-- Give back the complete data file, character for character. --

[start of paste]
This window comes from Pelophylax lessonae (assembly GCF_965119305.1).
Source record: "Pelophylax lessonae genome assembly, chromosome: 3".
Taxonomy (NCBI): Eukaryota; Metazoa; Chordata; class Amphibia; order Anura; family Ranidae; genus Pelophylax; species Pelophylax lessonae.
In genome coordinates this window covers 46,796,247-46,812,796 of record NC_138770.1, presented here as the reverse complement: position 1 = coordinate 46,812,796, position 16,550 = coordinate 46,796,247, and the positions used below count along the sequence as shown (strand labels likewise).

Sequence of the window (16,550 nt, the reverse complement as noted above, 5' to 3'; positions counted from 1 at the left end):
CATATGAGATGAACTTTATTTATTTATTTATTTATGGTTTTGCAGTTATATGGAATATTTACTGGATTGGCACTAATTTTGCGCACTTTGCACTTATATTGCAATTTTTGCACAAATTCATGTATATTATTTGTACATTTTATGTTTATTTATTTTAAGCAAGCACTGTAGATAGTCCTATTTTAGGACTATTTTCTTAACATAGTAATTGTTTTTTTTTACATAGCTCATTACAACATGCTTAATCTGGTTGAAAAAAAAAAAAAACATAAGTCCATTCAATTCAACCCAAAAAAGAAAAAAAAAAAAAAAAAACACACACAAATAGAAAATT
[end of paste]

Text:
This window comes from Pelophylax lessonae (assembly GCF_965119305.1).
Source record: "Pelophylax lessonae genome assembly, chromosome: 3".
Taxonomy (NCBI): Eukaryota; Metazoa; Chordata; class Amphibia; order Anura; family Ranidae; genus Pelophylax; species Pelophylax lessonae.
In genome coordinates this window covers 46,796,247-46,812,796 of record NC_138770.1, presented here as the reverse complement: position 1 = coordinate 46,812,796, position 16,550 = coordinate 46,796,247, and the positions used below count along the sequence as shown (strand labels likewise).

Sequence of the window (16,550 nt, the reverse complement as noted above, 5' to 3'; positions counted from 1 at the left end):
CATATGAGATGAACTTTATTTATTTATTTATTTATGGTTTTGCAGTTATATGGAATATTTACTGGATTGGCACTAATTTTGCGCACTTTGCACTTATATTGCAATTTTTGCACAAATTCATGTATATTATTTGTACATTTTATGTTTATTTATTTTAAGCAAGCACTGTAGATAGTCCTATTTTAGGACTATTTTCTTAACATAGTAATTGTTTTTTTTTACATAGCTCATTACAACATGCTTAATCTGGTTGAAAAAAAAAAAAAACATAAGTCCATTCAATTCAACCCAAAAAAGAAAAAAAAAAAAAAAAAACACACACAAATAGAAAATT